How do I resolve HTTP 504 errors in Amazon EKS?
Last updated: 2021-05-27
I get HTTP 504 errors when I connect to my Kubernetes service through a Classic Load Balancer or Application Load Balancer in Amazon Elastic Kubernetes Service (Amazon EKS).
Your HTTP 504 errors could be caused by the following:
- The load balancer established a connection to the target, but the target didn't respond before the idle timeout period elapsed. By default, the idle timeout for the Classic Load Balancer and Application Load Balancer is 60 seconds.
- The load balancer failed to establish a connection to the backend target before the connection timeout expired (10 seconds).
- The network access control list (ACL) for the subnet doesn't allow traffic from the targets to the load balancer nodes on the ephemeral ports (1024-65535).
Verify that your load balancer’s idle timeout is set correctly
If the latency data points are equal to your currently configured load balancer timeout value and there are data points in the HTTPCode_ELB_5XX metric, then at least one request has timed out.
2. Modify the idle timeout for your load balancer so that the HTTP request can be completed within the idle timeout period, or configure your application to respond quicker.
To modify the idle timeout for your Classic Load Balancer, update the service definition to include the service.beta.kubernetes.io/aws-load-balancer-connection-idle-timeout annotation.
To modify the idle timeout for your Application Load Balancer, update the Ingress definition to include the alb.ingress.kubernetes.io/load-balancer-attributes: idle_timeout.timeout_seconds annotation.
Verify that your backend instances have no backend connection errors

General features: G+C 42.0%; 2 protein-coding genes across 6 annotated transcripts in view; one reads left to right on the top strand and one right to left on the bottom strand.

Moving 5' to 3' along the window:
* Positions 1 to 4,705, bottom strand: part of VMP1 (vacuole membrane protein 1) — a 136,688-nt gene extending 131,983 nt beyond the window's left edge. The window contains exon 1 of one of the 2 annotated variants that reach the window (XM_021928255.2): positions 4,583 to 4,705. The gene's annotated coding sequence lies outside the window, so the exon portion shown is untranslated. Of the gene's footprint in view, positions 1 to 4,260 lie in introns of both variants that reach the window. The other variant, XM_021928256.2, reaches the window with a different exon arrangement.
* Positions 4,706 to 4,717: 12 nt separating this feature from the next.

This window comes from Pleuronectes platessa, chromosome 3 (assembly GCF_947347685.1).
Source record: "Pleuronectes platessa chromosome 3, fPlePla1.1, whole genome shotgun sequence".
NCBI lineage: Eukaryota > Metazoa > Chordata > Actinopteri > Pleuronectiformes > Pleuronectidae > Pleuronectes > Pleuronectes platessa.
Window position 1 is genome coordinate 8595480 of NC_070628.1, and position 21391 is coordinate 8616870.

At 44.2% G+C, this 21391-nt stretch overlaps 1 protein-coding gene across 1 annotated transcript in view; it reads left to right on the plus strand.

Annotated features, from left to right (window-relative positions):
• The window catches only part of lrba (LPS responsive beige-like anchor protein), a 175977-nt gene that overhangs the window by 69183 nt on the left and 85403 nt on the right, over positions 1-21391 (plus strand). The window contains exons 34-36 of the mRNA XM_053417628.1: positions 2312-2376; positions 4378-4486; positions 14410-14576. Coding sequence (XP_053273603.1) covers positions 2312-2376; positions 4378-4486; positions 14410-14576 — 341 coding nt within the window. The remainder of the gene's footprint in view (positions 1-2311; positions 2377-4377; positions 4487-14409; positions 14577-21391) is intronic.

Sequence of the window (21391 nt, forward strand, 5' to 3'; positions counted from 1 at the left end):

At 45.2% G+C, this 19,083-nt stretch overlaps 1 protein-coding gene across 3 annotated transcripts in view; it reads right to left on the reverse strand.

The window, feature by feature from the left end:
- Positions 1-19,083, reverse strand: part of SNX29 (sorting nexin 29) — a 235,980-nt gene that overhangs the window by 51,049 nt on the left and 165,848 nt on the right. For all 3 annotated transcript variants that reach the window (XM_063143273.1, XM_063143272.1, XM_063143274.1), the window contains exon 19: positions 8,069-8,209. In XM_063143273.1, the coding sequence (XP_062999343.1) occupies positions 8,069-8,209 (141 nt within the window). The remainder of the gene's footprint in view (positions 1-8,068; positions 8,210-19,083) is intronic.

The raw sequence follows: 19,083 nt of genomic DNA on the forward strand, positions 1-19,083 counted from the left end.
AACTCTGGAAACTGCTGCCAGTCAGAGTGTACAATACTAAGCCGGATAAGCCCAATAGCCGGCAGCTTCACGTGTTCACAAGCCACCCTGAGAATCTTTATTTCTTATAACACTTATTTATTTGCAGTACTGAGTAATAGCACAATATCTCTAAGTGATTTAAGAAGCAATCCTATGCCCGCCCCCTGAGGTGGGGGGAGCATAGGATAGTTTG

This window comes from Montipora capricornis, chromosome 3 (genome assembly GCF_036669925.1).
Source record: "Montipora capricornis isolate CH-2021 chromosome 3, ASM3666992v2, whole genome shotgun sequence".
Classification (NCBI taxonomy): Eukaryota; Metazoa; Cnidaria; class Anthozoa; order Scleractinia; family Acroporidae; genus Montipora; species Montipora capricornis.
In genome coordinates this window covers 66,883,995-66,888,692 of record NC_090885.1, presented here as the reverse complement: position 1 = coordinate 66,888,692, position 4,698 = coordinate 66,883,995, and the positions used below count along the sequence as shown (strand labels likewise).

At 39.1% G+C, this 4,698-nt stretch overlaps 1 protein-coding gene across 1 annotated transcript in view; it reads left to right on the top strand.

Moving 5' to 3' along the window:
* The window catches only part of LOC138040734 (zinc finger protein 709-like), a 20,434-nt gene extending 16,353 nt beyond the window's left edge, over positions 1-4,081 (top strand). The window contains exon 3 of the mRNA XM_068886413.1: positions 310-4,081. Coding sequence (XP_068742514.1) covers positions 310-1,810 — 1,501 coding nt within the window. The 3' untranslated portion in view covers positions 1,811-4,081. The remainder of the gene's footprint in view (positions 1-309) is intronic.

If a backend instance closes a TCP connection to the load balancer before the load balancer has reached its idle timeout value, then the load balancer could fail to fulfill the request.
1. Review the CloudWatch BackendConnectionErrors metrics for your Classic Load Balancer and the target group's TargetConnectionErrorCount for your Application Load Balancer.
2. Enable keep-alive settings on your backend worker node or pods, and set the keep-alive timeout to a value greater than the load balancer’s idle timeout.
To see if the keep-alive timeout is less than the idle timeout, verify the keep-alive value in your pods or worker node. See the following example for pods and nodes:
$ kubectl exec your-pod-name -- sysctl \ net.ipv4.tcp_keepalive_time \ net.ipv4.tcp_keepalive_intvl \ net.ipv4.tcp_keepalive_probes
$ sysctl \ net.ipv4.tcp_keepalive_time \ net.ipv4.tcp_keepalive_intvl \ net.ipv4.tcp_keepalive_probes
Verify that your backend targets can receive traffic from the load balancer over the ephemeral port range
You must configure security groups and network ACLs to allow data to move between the load balancer and the backend targets. For example, these targets could be IP addresses or instances depending on the load balancer type.
To configure the security groups for ephemeral port access, you must connect the security group egress rule of your nodes and pods to the security group of your load balancer. For more information, see Working with security groups and Add and delete rules.